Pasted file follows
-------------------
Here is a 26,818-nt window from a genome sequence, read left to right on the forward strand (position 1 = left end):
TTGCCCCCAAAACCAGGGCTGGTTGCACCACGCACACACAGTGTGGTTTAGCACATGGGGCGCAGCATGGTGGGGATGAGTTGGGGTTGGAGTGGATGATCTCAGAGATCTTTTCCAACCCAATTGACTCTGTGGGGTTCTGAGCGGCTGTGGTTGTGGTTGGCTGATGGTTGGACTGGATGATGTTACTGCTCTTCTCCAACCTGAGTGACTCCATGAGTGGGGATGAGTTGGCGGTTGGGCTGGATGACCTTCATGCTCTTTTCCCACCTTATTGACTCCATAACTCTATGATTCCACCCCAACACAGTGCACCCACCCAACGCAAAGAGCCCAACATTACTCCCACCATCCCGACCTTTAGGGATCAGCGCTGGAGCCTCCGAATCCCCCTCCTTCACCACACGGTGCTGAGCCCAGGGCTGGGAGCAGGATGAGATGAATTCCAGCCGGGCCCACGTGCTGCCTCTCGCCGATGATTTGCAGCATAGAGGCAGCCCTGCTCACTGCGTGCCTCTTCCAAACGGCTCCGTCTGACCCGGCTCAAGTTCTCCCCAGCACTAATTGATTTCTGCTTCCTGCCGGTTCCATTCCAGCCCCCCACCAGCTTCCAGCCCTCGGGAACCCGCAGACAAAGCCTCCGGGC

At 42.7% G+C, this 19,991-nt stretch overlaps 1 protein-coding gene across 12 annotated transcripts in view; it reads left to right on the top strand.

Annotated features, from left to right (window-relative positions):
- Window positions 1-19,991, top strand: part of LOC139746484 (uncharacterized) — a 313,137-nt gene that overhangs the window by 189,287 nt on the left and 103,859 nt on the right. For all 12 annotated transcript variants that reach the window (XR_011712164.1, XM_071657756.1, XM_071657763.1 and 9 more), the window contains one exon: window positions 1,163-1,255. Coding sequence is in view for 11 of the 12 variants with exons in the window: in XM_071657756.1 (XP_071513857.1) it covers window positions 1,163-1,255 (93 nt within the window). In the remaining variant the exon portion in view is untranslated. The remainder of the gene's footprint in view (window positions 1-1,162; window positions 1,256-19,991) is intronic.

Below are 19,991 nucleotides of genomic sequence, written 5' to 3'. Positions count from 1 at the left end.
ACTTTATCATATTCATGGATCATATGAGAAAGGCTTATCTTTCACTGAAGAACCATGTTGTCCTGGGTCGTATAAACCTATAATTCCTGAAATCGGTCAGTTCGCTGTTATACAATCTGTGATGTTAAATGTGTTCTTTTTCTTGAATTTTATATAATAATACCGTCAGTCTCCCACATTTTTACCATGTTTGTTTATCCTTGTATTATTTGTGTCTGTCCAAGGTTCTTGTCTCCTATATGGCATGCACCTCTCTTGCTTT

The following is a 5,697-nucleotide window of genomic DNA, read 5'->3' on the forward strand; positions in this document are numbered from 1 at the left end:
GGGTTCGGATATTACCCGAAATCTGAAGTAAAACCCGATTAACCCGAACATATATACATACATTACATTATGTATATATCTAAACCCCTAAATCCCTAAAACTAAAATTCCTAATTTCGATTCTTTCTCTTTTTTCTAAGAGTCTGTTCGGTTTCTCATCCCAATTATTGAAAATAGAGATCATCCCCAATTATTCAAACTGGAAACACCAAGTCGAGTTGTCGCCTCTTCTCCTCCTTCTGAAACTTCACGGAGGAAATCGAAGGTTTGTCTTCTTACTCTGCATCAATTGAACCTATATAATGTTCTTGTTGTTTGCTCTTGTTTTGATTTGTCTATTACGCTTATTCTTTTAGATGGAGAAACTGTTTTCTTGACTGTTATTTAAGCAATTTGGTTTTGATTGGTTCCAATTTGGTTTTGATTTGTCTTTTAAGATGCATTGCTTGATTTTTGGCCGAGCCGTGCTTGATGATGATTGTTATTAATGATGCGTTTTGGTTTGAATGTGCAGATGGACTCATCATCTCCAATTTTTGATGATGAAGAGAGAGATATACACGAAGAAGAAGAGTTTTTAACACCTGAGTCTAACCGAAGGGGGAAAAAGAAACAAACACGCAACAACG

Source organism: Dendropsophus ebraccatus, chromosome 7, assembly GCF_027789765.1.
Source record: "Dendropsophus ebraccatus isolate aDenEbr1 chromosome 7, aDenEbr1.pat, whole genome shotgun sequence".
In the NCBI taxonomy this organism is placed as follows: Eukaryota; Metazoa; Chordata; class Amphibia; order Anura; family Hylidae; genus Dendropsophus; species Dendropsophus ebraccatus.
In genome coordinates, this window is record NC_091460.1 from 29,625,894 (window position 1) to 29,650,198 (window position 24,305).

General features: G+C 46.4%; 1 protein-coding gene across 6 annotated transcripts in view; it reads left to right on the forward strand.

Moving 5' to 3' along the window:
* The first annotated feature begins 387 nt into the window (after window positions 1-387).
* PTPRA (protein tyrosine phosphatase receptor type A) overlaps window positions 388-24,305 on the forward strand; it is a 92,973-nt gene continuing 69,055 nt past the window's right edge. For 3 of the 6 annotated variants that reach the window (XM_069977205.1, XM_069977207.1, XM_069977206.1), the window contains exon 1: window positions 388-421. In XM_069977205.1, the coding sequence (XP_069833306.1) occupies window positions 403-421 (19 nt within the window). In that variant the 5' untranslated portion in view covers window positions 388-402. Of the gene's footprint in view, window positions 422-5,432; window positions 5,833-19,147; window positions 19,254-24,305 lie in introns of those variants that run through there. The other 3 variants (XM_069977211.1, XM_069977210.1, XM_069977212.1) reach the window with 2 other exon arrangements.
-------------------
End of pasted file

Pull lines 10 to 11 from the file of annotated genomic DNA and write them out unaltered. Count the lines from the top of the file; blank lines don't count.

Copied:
Source organism: Dendropsophus ebraccatus, chromosome 7, assembly GCF_027789765.1.
Source record: "Dendropsophus ebraccatus isolate aDenEbr1 chromosome 7, aDenEbr1.pat, whole genome shotgun sequence".